Teenagers, eh, it’s really not primarily about politics then, though it might influence some in that direction more often temporarily than permanently. Teenagers probably relate to the stuff about carving out individuality and breaking away from the environment, uh because they re in a stage of life that actually requires them to do so and sometimes requires them to do so without much subtlety either. And if they don’t get a lot of support for that they might relate to those heroes as annoying as they might be to an older more sophisticated reader.

      Reply
      1. Biph

        It’s time for this quote.
        “There are two novels that can change a bookish fourteen-year old’s life: The Lord of the Rings and Atlas Shrugged. One is a childish fantasy that often engenders a lifelong obsession with its unbelievable heroes, leading to an emotionally stunted, socially crippled adulthood, unable to deal with the real world. The other, of course, involves orcs.” – John Rogers

        Reply
    1. Louis Fyne

      +1. That font is intriguing for some reason. Maybe cuz of who it’s from.

      I’d like to think handwriting analysis is complete bunk. Then I see that font….can’t help draw assumptions.

      Reply
      1. rps

        That’s no joke. Returned to University in 2011 after a 30 year absence and the majority of students were unfamiliar with cursive here in the USA. In fact a professor was looking for someone – moi, who could read archival 19th century handwritten cursive letters.

        Reply
  4. Ben

    “So the US already has plenty of back-up generation”

    No – not yet it doesn’t. We need more renewables before we can consider backing down nuclear plants. We will get there, but we’re not there yet.

    And natural gas has its challenges, due to gas pipelines and bottlenecks. It’s only recently that gas supply has become an issue in electric generation – as the winter 2011 Texas rolling blackouts demonstrated. And the Aliso Canyon leak has constrained the California gas plant output to the point where gas flow and storage is now calculated in forecasting capacity – especially in winter.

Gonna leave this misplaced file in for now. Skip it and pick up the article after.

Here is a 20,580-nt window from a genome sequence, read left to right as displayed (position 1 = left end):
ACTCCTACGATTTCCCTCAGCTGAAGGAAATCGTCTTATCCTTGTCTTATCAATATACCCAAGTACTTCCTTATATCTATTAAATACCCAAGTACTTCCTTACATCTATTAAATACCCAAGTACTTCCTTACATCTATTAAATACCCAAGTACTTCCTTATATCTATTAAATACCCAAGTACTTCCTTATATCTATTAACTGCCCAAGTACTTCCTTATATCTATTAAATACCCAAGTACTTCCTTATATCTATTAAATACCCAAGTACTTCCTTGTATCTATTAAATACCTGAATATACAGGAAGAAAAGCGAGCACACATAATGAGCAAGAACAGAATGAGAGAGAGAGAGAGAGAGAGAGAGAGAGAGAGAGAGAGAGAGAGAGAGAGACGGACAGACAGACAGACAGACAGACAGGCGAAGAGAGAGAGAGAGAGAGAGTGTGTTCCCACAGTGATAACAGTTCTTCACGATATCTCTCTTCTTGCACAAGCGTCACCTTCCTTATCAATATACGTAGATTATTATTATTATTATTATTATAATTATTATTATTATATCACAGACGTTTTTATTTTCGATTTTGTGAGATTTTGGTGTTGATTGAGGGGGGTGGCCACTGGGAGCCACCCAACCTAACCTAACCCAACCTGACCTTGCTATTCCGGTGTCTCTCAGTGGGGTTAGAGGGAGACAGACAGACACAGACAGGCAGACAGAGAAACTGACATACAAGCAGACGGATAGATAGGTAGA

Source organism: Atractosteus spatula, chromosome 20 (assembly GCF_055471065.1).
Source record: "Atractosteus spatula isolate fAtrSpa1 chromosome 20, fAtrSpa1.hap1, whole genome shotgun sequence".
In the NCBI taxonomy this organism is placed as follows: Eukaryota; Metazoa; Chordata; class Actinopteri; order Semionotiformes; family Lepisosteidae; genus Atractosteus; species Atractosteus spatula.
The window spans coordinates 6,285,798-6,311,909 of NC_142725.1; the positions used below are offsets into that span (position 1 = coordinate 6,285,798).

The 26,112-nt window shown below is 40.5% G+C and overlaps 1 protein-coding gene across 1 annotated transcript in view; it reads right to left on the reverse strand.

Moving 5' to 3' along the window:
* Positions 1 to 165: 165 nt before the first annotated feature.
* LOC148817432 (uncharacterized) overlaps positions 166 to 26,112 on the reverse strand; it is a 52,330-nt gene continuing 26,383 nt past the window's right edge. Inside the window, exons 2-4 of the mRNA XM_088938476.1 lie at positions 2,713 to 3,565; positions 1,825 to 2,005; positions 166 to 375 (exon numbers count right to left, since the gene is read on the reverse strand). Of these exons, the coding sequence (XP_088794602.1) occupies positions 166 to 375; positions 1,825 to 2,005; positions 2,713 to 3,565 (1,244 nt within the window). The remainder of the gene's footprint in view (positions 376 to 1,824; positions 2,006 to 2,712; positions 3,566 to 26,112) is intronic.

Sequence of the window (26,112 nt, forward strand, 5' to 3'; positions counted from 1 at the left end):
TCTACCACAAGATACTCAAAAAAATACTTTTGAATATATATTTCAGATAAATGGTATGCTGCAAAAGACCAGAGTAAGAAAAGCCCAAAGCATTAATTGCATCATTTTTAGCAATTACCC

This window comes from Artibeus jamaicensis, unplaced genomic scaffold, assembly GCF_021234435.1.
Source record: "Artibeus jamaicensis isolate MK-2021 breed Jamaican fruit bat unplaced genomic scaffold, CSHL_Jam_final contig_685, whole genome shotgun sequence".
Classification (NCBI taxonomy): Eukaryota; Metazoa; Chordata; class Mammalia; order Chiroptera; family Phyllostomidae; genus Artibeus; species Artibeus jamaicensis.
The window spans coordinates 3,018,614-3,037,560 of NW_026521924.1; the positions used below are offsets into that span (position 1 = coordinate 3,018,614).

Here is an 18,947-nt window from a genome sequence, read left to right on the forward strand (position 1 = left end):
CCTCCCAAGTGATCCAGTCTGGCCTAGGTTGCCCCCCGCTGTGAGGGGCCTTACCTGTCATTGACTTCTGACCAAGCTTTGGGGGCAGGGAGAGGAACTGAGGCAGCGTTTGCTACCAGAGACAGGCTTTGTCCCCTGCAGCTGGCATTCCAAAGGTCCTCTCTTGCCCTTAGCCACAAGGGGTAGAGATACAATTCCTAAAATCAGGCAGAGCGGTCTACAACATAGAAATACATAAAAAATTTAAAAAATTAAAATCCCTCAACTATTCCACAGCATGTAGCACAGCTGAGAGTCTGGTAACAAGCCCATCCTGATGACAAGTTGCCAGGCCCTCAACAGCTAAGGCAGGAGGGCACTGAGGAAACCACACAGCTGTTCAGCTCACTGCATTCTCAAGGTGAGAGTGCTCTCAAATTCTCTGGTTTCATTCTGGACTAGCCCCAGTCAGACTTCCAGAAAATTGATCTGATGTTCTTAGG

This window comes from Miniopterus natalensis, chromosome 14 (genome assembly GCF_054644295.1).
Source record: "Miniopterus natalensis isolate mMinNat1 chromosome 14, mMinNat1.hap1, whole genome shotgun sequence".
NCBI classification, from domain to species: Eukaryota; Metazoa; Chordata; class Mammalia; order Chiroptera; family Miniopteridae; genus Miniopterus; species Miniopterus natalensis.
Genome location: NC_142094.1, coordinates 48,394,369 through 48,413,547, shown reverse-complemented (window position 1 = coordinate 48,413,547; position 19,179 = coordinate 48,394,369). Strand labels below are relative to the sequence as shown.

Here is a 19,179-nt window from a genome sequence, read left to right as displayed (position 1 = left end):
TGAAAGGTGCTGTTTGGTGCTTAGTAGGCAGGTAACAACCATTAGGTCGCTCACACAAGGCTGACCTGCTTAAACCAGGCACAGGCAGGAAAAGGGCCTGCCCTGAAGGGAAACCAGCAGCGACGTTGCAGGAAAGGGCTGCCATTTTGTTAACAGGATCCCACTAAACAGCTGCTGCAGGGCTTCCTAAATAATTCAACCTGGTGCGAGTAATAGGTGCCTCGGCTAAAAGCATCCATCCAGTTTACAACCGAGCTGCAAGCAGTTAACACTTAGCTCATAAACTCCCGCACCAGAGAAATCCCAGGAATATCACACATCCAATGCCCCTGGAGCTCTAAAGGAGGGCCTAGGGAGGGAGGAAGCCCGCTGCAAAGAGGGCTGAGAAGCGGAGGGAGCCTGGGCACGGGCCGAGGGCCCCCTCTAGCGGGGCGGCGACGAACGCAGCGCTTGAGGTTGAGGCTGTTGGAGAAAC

Until we build more wind and solar, we still rely heavily upon nuclear and coal. Even when California (or Germany) declares 100% renewable energy generation, it will still import nuclear from Arizona. And Germany continues to import nuclear energy from France.

    Reply
    1. Michael O

      Looks like that was one day of blackouts due to the failure of coal plants and a lack of natural gas for generation. Subsidizing coal won’t help with the former: those are the plants that failed. Re-allocating natural gas in emergencies to power generation seems reasonable. In any event, since then, Texas has substantially upped it’s wind generation capabilities.

      https://www.texastribune.org/2011/02/03/the-rolling-chain-of-events-behind-texas-blackouts/

      https://www.scientificamerican.com/article/the-rise-of-wind-power-in-texas/

      Reply
  5. Enquiring Mind

    Oil and gas will continue to have primary roles in American energy policy as part of a largely undeclared foreign policy initiative that has been a bug or feature of several past administrations. Securing global economic stability through oil flow to OECD, G-25 and similar often overlapping country groupings will keep most of them more stable and more likely to remain aligned with American interests. (Russia and China have their own interests that only partly align on occasion with ours, for example).

    Given the ongoing international unrest, particularly in the middle east, and potential or actual disruption to oil supplies and deliveries, it is no surprise that American policy includes some hedging of bets through support of all-out fracking exploration and Keystone XL pipeline activity. Would you want the future health and well-being of your citizens to be dependent on seemingly random hostile acts half a world away? Or would you influence those events toward your own ends such as happened with Mossadegh in 1953 Iran and others. Add in some offshore looting, er, investment opportunities and you have a tough non-public audience to acknowledge.

    There are many domestic reasons to switch from petro (and nuke) sources although those are only part of the calculus playing out in DC, Houston, Tulsa and other places.

    Reply
    1. MichaelSF

      Would you want the future health and well-being of your citizens to be dependent on seemingly random hostile acts half a world away?

      If that is an actual concern should the USA consider cutting back on committing “seemingly random hostile acts half a world away”? Reducing the non-random acts might also not be a bad idea.

      Reply
  6. Arizona Slim

    In a few hours, a locally owned and operated solar installer is coming to the Arizona Slim Ranch for an estimate. Thanks for this article. I’m about to make a printout so I can share it with him.

    Reply
    1. Ignacio

      Well done! I would like to know whether you are considering PV, hybrid, solar thermal or both. And I will be interested on your experience and opinion.

      Reply
  7. Synoia

    Second law of Thermodynamics applies to batteries.

    Every use of energy, include battery storage, has a theoretical maximum efficiency of 50%. (Electrical version of 2nd law is the Maximum Power Theorem).